Motivation in Business Course
Discover the skills and knowledge necessary to apply motivation to individuals or groups.
This course will develop the student’s understanding of motivating factors and how to use them to increase workplace motivation for individuals or groups. Students will gain understanding of:
- how to motivate others
- the use of rewards
- how to initiate motivation
- how to maintain motivation
- avoid negative motivators
- how to apply motivational techniques to real world situations.
This course is suitable for -
- charity fundraisers
- human resources staff
- human resources managers
- motivational speakers
- Anyone who would like to motivate others effectively
This course contains eight lessons, as follows:
- How important is the study of motivation
- What is motivation
- Maslows theory of motivation
- Internal or intrinsic incentives
- Incentives external to the working environment
- The relational character of incentives
- Social reinforcers
- Motivation and goals
- Motivation and distress
- Classical conditioning
- Operant conditioning
- Tangible Rewards
- Self determination theory
- Hygiene and motivation theory
- Tangible rewards
- Intangible Rewards
- Intrinsic motivation
- Security -Cultural, Production of community, Gender, Age, Vocation, Education, etc
- Belief systems
- Peer pressure
- Extringsic and intrinsic reinforcement at work
- Negative Motivators
- Initiating Motivation
- Explain how to initiate motivation with an individual or group for a situation not previously confronted.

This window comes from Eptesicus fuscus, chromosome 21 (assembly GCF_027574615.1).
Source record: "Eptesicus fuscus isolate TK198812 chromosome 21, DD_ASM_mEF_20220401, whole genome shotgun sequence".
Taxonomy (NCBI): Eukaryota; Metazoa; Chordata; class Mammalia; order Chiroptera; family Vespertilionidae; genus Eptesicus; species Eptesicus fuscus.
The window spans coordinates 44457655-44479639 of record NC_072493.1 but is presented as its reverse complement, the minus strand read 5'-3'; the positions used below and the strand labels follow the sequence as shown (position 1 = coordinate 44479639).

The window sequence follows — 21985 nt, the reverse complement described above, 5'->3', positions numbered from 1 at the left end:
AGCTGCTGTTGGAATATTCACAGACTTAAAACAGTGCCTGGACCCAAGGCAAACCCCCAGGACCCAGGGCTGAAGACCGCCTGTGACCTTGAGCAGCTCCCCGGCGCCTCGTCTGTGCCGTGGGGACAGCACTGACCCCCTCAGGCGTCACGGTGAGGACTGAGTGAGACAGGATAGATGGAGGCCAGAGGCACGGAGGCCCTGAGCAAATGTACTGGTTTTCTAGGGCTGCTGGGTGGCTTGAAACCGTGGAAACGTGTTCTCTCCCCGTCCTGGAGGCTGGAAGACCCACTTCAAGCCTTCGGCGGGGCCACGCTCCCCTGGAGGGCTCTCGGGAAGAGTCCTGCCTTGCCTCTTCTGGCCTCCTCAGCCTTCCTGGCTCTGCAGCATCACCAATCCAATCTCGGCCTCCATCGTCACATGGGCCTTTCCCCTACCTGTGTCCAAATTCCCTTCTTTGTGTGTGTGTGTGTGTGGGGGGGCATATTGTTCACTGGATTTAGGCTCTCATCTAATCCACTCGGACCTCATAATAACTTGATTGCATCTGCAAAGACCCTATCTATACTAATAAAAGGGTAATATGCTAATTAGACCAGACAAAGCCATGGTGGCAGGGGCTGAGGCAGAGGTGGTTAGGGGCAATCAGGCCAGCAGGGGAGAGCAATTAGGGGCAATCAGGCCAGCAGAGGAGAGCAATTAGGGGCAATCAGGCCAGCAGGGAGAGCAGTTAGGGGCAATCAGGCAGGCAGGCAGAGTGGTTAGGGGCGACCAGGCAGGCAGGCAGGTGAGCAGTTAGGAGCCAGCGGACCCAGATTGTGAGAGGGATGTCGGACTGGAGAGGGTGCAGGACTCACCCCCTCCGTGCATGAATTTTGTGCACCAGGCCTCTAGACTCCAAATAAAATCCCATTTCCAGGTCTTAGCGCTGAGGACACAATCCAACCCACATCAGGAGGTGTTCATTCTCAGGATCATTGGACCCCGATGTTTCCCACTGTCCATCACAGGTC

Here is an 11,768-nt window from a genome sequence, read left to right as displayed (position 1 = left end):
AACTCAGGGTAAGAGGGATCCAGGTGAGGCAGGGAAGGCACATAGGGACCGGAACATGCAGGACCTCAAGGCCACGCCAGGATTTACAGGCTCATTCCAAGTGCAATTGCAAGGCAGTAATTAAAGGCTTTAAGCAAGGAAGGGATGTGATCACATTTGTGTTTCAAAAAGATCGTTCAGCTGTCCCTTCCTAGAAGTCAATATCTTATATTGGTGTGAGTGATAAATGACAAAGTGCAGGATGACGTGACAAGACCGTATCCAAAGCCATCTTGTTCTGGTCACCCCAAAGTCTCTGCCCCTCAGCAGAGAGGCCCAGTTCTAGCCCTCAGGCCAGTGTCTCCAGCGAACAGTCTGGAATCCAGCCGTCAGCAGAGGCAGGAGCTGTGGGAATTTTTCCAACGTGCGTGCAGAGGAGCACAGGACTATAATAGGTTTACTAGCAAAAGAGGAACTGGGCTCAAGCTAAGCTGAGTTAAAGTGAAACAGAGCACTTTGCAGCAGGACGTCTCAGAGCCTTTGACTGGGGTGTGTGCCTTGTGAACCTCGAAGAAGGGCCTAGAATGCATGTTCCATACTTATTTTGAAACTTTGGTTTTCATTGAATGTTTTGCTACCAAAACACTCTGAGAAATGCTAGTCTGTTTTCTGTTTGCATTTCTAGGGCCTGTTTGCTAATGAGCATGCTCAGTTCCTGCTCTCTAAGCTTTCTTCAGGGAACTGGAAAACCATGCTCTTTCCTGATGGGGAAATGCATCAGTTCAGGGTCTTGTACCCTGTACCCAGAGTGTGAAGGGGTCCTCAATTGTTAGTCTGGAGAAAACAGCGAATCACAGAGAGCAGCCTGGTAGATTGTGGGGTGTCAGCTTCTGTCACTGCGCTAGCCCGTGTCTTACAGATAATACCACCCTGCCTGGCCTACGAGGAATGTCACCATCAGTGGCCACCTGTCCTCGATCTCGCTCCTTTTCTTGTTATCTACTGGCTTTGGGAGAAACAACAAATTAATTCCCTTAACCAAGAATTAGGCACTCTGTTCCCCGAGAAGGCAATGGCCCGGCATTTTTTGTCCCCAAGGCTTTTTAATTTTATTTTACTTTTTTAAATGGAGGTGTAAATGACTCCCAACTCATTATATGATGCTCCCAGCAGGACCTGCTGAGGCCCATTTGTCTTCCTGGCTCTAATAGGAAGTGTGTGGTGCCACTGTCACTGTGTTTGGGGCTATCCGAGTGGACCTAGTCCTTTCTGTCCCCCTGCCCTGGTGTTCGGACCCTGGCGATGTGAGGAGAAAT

- Maintaining Motivation
- Goal setting
- Influence of Groups on individual motivation
- Social loafing
- Employee motivation in the workplace by managers
- Job design
- Motivation for a personal trainer
- Space management
- Time management
- Staff appraisals
- Vicious and virtuous cycles
- PBL Project: Create and present a plan with specific strategies for improving the employee’s motivation in the workplace, based on a clear understanding of the person’s needs, values and situation.
Duration: 100 hours
Thoughts on Motivation in a Leadership Context
Not everyone is motivated to become a leader, but sometimes people are thrust into this role, and need to find the motivation to carry it out. So, what are the individual differences which can underlie leadership motivation?
Need for Achievement
Leaders may have a need for achievement. They may want the status, power, money etc. that they receive with leadership. They may seek leadership as a way to meet their need for achievement. This achievement can be attained in a range of ways or fields. For example, a leader in sport may be the fastest 100 metre runner. A leader in business may be someone who sets up a very profitable fast growing company.
Need for Affiliation
The need for affiliation is the need to be linked to others; to become members with others. A leader may feel this need - the need to belong to a group, to be a member of a group. Along with the need for affiliation, they will also have other needs and skills which they can use to become a leader of the group they are affiliated with.
Need for Social Respect
Some leaders may feel that leadership gives them social respect. They are known as a leader, respected, and viewed as someone to follow.
Need for Positive Regard
Some leaders may also feel that being a leader is a way for them to receive positive regard, positive feelings from others. Obviously, this is not always the case, some leaders may not receive positive regard all of the time, and some may be perceived negatively by their followers some of the time. Even leaders who are viewed mostly as positive and good leaders may not be well viewed or liked as people.
Abraham Maslow’s developed a humanistic theory. Although he conceded that theories based upon homeostasis (the maintenance of equilibrium) were useful, he felt that more focus was necessary on the individual’s tendency to grow on all levels, including the spiritual. In his own words: "More and more psychologists have found themselves compelled to postulate some tendency of growth or self perfection to supplement the concepts of equilibrium, homeostasis, tension reduction..."
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